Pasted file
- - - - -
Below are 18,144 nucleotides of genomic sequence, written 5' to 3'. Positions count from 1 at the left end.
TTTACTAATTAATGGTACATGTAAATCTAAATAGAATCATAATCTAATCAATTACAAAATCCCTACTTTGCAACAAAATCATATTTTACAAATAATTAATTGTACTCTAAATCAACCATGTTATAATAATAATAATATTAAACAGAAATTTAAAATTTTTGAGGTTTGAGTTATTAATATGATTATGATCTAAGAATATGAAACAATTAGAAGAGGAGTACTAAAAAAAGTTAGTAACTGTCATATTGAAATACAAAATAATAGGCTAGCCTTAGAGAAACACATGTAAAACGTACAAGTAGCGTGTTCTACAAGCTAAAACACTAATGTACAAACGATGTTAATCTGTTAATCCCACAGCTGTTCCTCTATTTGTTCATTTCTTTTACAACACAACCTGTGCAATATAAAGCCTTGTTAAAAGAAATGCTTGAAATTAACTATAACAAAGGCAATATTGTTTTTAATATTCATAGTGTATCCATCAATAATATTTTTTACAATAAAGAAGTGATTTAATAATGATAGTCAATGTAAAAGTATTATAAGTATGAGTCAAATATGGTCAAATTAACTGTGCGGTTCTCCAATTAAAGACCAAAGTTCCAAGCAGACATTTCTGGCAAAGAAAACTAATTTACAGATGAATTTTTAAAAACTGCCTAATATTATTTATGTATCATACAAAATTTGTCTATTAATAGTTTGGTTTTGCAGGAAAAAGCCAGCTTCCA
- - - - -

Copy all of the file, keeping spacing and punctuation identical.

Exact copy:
Below are 18,144 nucleotides of genomic sequence, written 5' to 3'. Positions count from 1 at the left end.
TTTACTAATTAATGGTACATGTAAATCTAAATAGAATCATAATCTAATCAATTACAAAATCCCTACTTTGCAACAAAATCATATTTTACAAATAATTAATTGTACTCTAAATCAACCATGTTATAATAATAATAATATTAAACAGAAATTTAAAATTTTTGAGGTTTGAGTTATTAATATGATTATGATCTAAGAATATGAAACAATTAGAAGAGGAGTACTAAAAAAAGTTAGTAACTGTCATATTGAAATACAAAATAATAGGCTAGCCTTAGAGAAACACATGTAAAACGTACAAGTAGCGTGTTCTACAAGCTAAAACACTAATGTACAAACGATGTTAATCTGTTAATCCCACAGCTGTTCCTCTATTTGTTCATTTCTTTTACAACACAACCTGTGCAATATAAAGCCTTGTTAAAAGAAATGCTTGAAATTAACTATAACAAAGGCAATATTGTTTTTAATATTCATAGTGTATCCATCAATAATATTTTTTACAATAAAGAAGTGATTTAATAATGATAGTCAATGTAAAAGTATTATAAGTATGAGTCAAATATGGTCAAATTAACTGTGCGGTTCTCCAATTAAAGACCAAAGTTCCAAGCAGACATTTCTGGCAAAGAAAACTAATTTACAGATGAATTTTTAAAAACTGCCTAATATTATTTATGTATCATACAAAATTTGTCTATTAATAGTTTGGTTTTGCAGGAAAAAGCCAGCTTCCA